References:

  1. Central Minnesota clinics adopt telemedicine services
  • October 03, 2014
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Telemedicine - that is where the money is

The idea of telemedicine has a lengthy history and begins as long ago as 1924. The fantasy became reality when in the 1960s NASA began monitoring astronauts in space.

At conference in Rome on October 7-8th, participants discussed the problems that must be solved if telemedicine’s day is to come. They include redesigning laws and payment systems set up for face-to-face care, and finding ways to keep patients’ data secure and private.

In America, the jurisdiction depends on the patient’s location, not the doctor’s. It requires that doctors be licensed in all states where they have patients and meet care standards. Only 21 states in US had mandated that telemedicine be compensated at the same rate as face-to-face care.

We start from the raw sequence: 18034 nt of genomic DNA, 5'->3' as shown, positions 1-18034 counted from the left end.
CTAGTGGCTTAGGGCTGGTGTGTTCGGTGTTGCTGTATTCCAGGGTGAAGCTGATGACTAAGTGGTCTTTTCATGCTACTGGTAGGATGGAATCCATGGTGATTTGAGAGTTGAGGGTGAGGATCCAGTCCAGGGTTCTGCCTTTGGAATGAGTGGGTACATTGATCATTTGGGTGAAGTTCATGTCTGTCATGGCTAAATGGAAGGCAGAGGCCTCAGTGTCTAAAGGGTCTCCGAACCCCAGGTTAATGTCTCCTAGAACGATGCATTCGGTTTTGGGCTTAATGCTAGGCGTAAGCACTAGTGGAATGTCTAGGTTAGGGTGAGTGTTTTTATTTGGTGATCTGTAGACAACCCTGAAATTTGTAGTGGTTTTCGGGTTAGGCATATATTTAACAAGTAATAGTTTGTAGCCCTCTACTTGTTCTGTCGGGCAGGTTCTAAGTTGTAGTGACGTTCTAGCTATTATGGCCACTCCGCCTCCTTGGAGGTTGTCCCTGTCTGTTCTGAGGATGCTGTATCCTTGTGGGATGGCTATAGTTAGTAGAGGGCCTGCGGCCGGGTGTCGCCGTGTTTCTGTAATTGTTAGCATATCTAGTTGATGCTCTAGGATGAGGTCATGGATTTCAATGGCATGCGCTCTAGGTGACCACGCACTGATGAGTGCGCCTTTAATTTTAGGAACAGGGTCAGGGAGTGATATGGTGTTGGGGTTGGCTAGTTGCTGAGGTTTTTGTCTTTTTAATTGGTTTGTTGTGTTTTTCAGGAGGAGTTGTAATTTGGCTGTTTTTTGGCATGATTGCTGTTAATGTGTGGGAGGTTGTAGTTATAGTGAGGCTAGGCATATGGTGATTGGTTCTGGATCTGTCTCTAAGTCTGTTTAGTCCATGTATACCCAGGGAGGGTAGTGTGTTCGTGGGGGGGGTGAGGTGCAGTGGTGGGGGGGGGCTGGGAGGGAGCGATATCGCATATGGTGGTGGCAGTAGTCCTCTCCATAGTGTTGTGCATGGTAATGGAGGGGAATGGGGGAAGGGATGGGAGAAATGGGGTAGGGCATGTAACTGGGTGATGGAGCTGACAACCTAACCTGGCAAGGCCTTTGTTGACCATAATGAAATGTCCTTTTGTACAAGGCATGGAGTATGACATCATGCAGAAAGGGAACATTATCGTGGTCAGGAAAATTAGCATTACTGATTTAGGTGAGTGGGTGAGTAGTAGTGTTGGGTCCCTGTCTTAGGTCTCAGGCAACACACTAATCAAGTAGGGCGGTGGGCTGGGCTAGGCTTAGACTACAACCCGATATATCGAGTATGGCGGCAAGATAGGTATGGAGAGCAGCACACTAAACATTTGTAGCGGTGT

In the European Union countries is other situation: doctors need only be licensed in one country to practice in all. But member states, including Germany, do not agree to pay for remotely administered care.

The Telemedicine technology can look similar to Skype but needs for security and privacy is greater. The FBI warned American health-care providers that their cyber-security systems were not up to snuff. In August Chinese hackers had stolen data on 4.5m patients.

Some small countries are at the forefront of. Due to fully digitized health-care system of Israel patients may have access to their electronic medical records fulfilled by doctors. So countries where provision is currently limited or non-existent may be quickest to move. But if telemedicine is to take off, big, rich countries must embrace it—not least because that is where the money is.